Acton Commentary

School Choice and Parental Duty: Returning Subsidiarity to Education


With the upcoming presidential elections, much has been made by both candidates about the importance they place on the education agenda. Political platforms notwithstanding, such national attention offers an excellent opportunity to revisit education policy from a moral perspective. State monopolies on education violate the moral principle of subsidiarity by restricting or eliminating the parental role in education.

If we are to accept the principle of subsidiarity, integral to Christian social teaching, it is clear that the current systems of education in many states need to reemphasize the roles of parents. Subsidiarity teaches that social groupings nearest to a challenge should meet those challenges first, before resorting to larger or more remote groups for help. The classic Christian teaching that parents are first and foremost responsible for the education of their children is a perfect example of how the subsidiarity principle affects a social issue. When a school supplies education for a child, it should be because the parent seeks this aid, by choice, from a school.

Freedom to act on their children’s behalf is necessary if parents are to fulfill their duties. We can identify in Scripture the early duty of parents to educate their children in the Law of God: “and you shall teach them diligently to your children, and shall talk of them when you sit in your house, and when you walk by the way, and when you lie down, and when you rise up.” (Deuteronomy 6:7) This biblical duty has further implications for the general education of children. Pope Paul VI further clarifies:

Parents who have the primary and inalienable right and duty to educate their children must enjoy true liberty in their choice of schools. Consequently, the public power, which has the obligation to protect and defend the rights of citizens, must see to it, in its concern for distributive justice, that public subsidies are paid in such a way that parents are truly free to choose according to their conscience the schools they want for their children. ( Gravissimum Educationis, #20, October 28, 1965)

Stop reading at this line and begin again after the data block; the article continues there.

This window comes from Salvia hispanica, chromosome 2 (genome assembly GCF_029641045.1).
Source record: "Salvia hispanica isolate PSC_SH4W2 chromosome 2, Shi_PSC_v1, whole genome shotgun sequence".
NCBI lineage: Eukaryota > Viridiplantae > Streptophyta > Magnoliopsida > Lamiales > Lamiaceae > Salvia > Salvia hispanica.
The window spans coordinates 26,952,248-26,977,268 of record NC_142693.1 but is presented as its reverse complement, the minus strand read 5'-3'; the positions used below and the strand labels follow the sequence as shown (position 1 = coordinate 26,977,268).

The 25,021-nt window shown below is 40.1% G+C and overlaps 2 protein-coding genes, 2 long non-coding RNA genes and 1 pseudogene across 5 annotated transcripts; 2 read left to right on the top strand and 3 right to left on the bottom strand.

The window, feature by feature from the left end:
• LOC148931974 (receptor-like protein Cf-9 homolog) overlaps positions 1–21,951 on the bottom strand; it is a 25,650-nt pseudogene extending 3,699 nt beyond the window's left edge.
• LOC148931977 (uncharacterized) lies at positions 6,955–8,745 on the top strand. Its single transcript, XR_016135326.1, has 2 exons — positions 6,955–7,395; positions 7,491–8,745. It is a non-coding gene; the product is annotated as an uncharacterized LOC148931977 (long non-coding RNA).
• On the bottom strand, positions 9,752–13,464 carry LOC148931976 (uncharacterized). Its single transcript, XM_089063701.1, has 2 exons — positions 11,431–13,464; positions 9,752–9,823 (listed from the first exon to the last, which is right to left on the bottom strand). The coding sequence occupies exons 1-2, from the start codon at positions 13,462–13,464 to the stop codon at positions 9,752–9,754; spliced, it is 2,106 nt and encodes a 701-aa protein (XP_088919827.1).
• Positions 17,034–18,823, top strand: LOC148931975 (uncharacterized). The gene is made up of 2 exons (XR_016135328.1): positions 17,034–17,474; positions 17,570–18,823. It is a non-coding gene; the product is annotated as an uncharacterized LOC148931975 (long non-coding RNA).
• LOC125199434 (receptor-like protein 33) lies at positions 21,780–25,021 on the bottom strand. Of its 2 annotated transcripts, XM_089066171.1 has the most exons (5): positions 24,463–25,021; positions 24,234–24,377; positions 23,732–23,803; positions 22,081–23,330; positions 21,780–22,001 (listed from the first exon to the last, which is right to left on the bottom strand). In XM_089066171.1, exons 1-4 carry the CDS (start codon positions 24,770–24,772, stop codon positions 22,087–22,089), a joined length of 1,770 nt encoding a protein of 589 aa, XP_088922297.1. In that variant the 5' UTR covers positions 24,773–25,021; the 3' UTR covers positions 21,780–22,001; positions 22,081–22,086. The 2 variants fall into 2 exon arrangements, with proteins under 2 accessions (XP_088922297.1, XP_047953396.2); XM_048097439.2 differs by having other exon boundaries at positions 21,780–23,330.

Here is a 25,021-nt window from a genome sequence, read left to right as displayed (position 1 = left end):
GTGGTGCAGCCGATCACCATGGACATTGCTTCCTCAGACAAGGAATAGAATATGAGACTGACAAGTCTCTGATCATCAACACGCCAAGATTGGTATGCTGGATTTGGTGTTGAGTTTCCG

Addressing the moral foundations referred to by Paul VI, as well as the many practical issues surrounding choice, a conference was hosted by Children First CEO America, in Grand Rapids, Michigan on May 17. Speakers from states where school choice experiments have been initiated detailed the positive results. Whether they be vouchers or tax credits, or home, charter, or private schools, all facets were found to further empower parents in the education of their children. Commenting on school choice through vouchers, John Norquist, Mayor of Milwaukee, said:

School choice put vouchers–the power of money–in the hands of parents. Schools wanting that money–whether public or not–have to attract and keep the interest of our children and their parents. Schools have to compete for our children every day, all year. And they will attract money only by convincing parents they will teach the children well, and only by delivering on that promise will the schools be able to prosper.

And thus a moral outcome of a free market is once again illustrated. In a free market of education, parents who are free to choose the best schooling for their children enter into a mutually beneficial exchange with an institution of learning.

The emphasis here needs to be on “mutually beneficial”; sadly, many of the neediest children benefit not at all when trapped in bad government-run schools. Dick DeVos, President of the Amway Corporation and keynote speaker at the Children First CEO America conference, remarked, “People, more specifically, parents, were crying out for help, for deliverance from schools that are failing to educate their children. Parents want their children to have the same dreams and hopes that you and I grew up with!”

Newark, New Jersey, City Councilman Cory Booker added a distinctly Christian note. “We are all children of God. And reflected in God’s image, we share His creativity. We need the freedom to let our children attend schools that can hone that creativity to the best of their abilities.”

Civic leaders as well as leaders in business and education are increasingly coming together on an issue of vital importance. The Christian reflection of Paul VI rings forth with special force and clarity today: there must be “no kind of school monopoly, for this is opposed to the native rights of the human person, to the development and spread of culture, to the peaceful association of citizens and to the pluralism that exists today in ever so many societies.” ( Gravissimum Educationis, #21)